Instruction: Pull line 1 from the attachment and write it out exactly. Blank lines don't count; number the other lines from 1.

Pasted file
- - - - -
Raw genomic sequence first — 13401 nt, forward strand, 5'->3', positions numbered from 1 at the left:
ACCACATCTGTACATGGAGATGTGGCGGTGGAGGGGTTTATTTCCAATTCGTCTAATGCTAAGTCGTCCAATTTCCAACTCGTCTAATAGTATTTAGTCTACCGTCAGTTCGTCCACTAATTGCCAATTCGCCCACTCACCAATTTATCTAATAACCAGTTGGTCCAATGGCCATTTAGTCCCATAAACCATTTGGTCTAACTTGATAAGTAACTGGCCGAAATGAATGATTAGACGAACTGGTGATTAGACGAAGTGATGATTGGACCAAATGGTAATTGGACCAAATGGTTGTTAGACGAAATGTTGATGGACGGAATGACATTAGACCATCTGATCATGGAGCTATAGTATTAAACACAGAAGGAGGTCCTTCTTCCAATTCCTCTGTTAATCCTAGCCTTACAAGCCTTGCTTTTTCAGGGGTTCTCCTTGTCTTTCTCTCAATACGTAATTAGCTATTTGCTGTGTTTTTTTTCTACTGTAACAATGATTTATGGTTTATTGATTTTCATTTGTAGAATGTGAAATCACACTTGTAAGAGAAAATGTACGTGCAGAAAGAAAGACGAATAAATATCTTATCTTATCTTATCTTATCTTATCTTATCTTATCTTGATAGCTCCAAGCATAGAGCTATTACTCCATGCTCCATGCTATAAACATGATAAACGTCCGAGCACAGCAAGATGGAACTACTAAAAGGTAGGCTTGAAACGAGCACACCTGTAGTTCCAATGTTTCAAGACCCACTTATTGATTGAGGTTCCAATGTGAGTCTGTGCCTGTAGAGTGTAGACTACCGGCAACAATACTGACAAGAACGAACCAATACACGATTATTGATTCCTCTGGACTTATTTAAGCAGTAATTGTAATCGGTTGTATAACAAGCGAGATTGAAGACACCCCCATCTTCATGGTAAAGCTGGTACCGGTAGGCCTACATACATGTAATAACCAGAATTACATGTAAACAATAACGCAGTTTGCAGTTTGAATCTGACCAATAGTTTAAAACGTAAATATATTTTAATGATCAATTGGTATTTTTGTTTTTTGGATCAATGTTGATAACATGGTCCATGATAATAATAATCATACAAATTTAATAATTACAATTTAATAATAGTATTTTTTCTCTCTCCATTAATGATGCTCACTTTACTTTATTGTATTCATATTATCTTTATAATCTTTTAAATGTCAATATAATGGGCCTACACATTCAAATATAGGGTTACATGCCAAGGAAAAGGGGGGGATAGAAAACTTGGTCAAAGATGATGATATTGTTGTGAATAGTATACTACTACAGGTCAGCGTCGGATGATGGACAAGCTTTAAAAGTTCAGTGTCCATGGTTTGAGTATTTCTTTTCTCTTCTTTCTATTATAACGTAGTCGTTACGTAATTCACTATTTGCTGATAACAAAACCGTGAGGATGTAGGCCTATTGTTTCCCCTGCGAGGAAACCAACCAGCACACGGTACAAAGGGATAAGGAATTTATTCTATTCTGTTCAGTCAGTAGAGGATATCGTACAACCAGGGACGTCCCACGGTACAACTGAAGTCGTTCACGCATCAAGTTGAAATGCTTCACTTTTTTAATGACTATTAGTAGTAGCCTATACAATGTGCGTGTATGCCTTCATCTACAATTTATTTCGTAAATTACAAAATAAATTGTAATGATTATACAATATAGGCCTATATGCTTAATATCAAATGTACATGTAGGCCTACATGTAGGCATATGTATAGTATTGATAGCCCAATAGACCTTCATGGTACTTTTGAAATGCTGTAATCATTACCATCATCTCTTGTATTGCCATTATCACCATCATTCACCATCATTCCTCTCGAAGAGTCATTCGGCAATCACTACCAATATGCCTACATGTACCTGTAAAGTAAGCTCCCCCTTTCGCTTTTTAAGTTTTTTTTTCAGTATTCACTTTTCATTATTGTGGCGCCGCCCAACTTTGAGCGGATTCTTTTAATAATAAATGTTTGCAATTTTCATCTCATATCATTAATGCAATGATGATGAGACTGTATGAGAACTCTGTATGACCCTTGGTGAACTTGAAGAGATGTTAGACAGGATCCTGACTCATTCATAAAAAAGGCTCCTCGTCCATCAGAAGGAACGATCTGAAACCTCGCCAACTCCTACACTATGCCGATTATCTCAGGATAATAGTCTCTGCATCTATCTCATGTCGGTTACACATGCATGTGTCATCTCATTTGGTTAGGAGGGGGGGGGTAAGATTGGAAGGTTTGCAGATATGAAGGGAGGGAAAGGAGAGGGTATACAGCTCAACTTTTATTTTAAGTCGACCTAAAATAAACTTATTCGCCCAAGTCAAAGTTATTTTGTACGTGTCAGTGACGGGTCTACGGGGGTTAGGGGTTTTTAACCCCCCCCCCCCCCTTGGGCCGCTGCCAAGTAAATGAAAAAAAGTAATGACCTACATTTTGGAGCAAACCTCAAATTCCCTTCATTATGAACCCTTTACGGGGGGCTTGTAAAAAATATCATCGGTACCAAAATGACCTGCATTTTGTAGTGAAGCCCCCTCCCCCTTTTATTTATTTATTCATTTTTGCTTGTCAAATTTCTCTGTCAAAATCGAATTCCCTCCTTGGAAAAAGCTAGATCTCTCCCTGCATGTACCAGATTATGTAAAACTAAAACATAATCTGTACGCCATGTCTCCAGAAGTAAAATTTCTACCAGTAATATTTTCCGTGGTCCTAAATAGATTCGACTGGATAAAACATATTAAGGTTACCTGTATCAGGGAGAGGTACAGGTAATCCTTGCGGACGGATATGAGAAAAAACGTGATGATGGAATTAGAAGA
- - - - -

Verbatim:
Raw genomic sequence first — 13401 nt, forward strand, 5'->3', positions numbered from 1 at the left: